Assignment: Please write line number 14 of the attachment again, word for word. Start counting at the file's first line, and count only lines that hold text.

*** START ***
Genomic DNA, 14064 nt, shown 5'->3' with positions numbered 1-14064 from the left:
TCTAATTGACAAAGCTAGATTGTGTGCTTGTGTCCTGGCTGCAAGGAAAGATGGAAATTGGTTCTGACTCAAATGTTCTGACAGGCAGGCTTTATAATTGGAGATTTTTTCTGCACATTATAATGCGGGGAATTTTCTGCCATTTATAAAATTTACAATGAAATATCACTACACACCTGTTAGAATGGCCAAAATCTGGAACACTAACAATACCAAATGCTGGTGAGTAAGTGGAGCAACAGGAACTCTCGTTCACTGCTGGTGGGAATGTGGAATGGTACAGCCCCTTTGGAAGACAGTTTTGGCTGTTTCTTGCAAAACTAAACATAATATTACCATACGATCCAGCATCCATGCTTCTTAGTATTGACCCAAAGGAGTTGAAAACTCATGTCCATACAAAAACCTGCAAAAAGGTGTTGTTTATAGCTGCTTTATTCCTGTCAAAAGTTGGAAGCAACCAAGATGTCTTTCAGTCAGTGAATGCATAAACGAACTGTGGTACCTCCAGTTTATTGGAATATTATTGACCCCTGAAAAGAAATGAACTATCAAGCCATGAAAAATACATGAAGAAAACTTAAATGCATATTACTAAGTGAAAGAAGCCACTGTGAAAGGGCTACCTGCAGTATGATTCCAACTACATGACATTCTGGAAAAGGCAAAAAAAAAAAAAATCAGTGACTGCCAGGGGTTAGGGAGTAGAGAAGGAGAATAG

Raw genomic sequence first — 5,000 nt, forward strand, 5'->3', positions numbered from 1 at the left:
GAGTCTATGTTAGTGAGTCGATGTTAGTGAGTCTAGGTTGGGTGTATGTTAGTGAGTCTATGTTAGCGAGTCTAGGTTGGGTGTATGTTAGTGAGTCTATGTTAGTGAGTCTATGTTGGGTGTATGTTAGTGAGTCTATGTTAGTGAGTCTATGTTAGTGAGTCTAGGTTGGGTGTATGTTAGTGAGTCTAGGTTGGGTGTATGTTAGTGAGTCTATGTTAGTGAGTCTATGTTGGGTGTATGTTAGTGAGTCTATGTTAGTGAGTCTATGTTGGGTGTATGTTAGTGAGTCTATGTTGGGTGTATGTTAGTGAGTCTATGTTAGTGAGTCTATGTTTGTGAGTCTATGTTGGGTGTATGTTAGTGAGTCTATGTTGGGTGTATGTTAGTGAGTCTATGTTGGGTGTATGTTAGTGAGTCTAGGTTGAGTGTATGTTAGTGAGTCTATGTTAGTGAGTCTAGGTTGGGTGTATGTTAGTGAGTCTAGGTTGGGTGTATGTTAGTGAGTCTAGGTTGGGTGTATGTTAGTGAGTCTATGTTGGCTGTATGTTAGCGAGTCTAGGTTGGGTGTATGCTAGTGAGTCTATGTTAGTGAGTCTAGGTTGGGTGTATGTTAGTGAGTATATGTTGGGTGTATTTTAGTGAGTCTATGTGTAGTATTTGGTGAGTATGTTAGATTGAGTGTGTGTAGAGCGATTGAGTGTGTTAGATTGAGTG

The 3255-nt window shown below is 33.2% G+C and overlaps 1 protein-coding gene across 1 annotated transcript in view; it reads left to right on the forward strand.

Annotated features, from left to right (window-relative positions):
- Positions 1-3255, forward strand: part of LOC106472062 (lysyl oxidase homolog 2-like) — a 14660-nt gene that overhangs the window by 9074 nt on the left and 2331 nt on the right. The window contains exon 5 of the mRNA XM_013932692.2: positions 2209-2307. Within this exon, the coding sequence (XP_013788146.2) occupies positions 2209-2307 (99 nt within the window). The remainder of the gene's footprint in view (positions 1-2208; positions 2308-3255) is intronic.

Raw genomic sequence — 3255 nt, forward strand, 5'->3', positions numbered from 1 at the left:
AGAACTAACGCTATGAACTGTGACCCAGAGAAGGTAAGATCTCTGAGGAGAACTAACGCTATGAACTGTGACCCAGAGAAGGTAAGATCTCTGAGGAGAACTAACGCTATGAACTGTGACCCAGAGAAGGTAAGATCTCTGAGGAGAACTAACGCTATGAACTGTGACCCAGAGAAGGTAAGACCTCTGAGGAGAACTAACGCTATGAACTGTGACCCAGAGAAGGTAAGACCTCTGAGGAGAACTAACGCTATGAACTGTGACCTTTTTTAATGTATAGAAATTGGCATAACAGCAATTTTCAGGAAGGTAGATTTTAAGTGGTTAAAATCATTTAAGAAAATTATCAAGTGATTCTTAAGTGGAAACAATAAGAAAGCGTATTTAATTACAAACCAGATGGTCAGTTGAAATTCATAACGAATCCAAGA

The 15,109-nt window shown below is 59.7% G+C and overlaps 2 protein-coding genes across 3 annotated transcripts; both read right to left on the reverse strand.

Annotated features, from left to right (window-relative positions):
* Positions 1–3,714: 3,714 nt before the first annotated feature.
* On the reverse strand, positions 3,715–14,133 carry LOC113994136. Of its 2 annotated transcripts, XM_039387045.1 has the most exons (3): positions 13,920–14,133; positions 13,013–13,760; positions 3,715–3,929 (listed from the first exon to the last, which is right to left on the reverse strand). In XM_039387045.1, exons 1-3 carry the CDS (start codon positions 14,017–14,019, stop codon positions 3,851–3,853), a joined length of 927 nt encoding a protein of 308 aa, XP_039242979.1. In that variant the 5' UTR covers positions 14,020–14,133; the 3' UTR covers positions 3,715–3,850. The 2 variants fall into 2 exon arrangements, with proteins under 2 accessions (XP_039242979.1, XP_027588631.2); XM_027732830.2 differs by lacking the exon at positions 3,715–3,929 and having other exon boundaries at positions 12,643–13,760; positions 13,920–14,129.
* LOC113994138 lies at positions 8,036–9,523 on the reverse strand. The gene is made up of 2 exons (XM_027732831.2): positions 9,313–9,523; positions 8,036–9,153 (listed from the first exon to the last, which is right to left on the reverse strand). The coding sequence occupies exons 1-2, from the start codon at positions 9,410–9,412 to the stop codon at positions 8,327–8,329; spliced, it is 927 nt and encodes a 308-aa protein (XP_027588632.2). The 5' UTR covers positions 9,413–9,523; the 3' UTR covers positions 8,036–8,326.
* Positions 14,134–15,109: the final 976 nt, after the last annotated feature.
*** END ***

* LOC113994138 lies at positions 8,036–9,523 on the reverse strand. The gene is made up of 2 exons (XM_027732831.2): positions 9,313–9,523; positions 8,036–9,153 (listed from the first exon to the last, which is right to left on the reverse strand). The coding sequence occupies exons 1-2, from the start codon at positions 9,410–9,412 to the stop codon at positions 8,327–8,329; spliced, it is 927 nt and encodes a 308-aa protein (XP_027588632.2). The 5' UTR covers positions 9,413–9,523; the 3' UTR covers positions 8,036–8,326.